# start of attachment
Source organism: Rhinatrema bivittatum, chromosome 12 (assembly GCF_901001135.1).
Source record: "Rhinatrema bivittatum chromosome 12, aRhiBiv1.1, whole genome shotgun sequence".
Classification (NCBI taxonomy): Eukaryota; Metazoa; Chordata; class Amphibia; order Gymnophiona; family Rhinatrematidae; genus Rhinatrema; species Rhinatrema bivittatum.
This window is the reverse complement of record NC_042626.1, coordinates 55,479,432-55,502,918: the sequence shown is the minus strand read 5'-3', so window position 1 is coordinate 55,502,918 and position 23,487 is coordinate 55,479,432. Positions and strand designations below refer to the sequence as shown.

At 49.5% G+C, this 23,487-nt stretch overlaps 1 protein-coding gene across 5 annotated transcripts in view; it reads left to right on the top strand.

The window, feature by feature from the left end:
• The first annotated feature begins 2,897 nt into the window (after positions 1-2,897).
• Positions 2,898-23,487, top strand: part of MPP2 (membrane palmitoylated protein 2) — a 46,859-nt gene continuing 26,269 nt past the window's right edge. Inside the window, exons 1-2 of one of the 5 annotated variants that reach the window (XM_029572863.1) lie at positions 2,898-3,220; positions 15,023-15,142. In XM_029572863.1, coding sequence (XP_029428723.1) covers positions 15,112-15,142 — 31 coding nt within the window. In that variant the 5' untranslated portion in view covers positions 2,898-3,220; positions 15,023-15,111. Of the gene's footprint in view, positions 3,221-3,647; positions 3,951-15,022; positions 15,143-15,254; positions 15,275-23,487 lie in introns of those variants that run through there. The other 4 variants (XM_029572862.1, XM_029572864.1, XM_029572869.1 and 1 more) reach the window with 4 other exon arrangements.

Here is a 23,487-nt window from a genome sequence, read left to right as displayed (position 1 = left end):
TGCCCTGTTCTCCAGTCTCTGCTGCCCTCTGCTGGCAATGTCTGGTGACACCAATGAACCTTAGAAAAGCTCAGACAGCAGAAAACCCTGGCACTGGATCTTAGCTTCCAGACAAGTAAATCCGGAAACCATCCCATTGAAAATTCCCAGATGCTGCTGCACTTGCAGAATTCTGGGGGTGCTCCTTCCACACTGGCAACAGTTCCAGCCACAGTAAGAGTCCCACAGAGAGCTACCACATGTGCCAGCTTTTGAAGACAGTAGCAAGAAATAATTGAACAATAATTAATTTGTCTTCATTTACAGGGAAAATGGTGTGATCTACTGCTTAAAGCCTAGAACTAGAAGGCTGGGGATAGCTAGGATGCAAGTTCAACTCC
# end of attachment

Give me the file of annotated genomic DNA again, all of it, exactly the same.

Source organism: Rhinatrema bivittatum, chromosome 12 (assembly GCF_901001135.1).
Source record: "Rhinatrema bivittatum chromosome 12, aRhiBiv1.1, whole genome shotgun sequence".
Classification (NCBI taxonomy): Eukaryota; Metazoa; Chordata; class Amphibia; order Gymnophiona; family Rhinatrematidae; genus Rhinatrema; species Rhinatrema bivittatum.
This window is the reverse complement of record NC_042626.1, coordinates 55,479,432-55,502,918: the sequence shown is the minus strand read 5'-3', so window position 1 is coordinate 55,502,918 and position 23,487 is coordinate 55,479,432. Positions and strand designations below refer to the sequence as shown.

At 49.5% G+C, this 23,487-nt stretch overlaps 1 protein-coding gene across 5 annotated transcripts in view; it reads left to right on the top strand.

The window, feature by feature from the left end:
• The first annotated feature begins 2,897 nt into the window (after positions 1-2,897).
• Positions 2,898-23,487, top strand: part of MPP2 (membrane palmitoylated protein 2) — a 46,859-nt gene continuing 26,269 nt past the window's right edge. Inside the window, exons 1-2 of one of the 5 annotated variants that reach the window (XM_029572863.1) lie at positions 2,898-3,220; positions 15,023-15,142. In XM_029572863.1, coding sequence (XP_029428723.1) covers positions 15,112-15,142 — 31 coding nt within the window. In that variant the 5' untranslated portion in view covers positions 2,898-3,220; positions 15,023-15,111. Of the gene's footprint in view, positions 3,221-3,647; positions 3,951-15,022; positions 15,143-15,254; positions 15,275-23,487 lie in introns of those variants that run through there. The other 4 variants (XM_029572862.1, XM_029572864.1, XM_029572869.1 and 1 more) reach the window with 4 other exon arrangements.

Here is a 23,487-nt window from a genome sequence, read left to right as displayed (position 1 = left end):
TGCCCTGTTCTCCAGTCTCTGCTGCCCTCTGCTGGCAATGTCTGGTGACACCAATGAACCTTAGAAAAGCTCAGACAGCAGAAAACCCTGGCACTGGATCTTAGCTTCCAGACAAGTAAATCCGGAAACCATCCCATTGAAAATTCCCAGATGCTGCTGCACTTGCAGAATTCTGGGGGTGCTCCTTCCACACTGGCAACAGTTCCAGCCACAGTAAGAGTCCCACAGAGAGCTACCACATGTGCCAGCTTTTGAAGACAGTAGCAAGAAATAATTGAACAATAATTAATTTGTCTTCATTTACAGGGAAAATGGTGTGATCTACTGCTTAAAGCCTAGAACTAGAAGGCTGGGGATAGCTAGGATGCAAGTTCAACTCC